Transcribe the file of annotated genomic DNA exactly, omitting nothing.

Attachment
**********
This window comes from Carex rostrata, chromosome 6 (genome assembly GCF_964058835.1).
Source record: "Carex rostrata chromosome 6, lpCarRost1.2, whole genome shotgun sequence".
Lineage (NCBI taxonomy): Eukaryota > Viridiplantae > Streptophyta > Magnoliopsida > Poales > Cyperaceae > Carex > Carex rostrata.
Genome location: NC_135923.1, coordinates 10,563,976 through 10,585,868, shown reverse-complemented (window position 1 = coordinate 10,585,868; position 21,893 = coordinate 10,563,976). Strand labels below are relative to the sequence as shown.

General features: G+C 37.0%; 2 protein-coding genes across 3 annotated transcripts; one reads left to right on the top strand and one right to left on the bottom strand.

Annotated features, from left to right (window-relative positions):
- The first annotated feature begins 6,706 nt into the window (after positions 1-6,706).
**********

This window comes from Carex rostrata, chromosome 6 (genome assembly GCF_964058835.1).
Source record: "Carex rostrata chromosome 6, lpCarRost1.2, whole genome shotgun sequence".
Lineage (NCBI taxonomy): Eukaryota > Viridiplantae > Streptophyta > Magnoliopsida > Poales > Cyperaceae > Carex > Carex rostrata.
Genome location: NC_135923.1, coordinates 10,563,976 through 10,585,868, shown reverse-complemented (window position 1 = coordinate 10,585,868; position 21,893 = coordinate 10,563,976). Strand labels below are relative to the sequence as shown.

General features: G+C 37.0%; 2 protein-coding genes across 3 annotated transcripts; one reads left to right on the top strand and one right to left on the bottom strand.

Annotated features, from left to right (window-relative positions):
- The first annotated feature begins 6,706 nt into the window (after positions 1-6,706).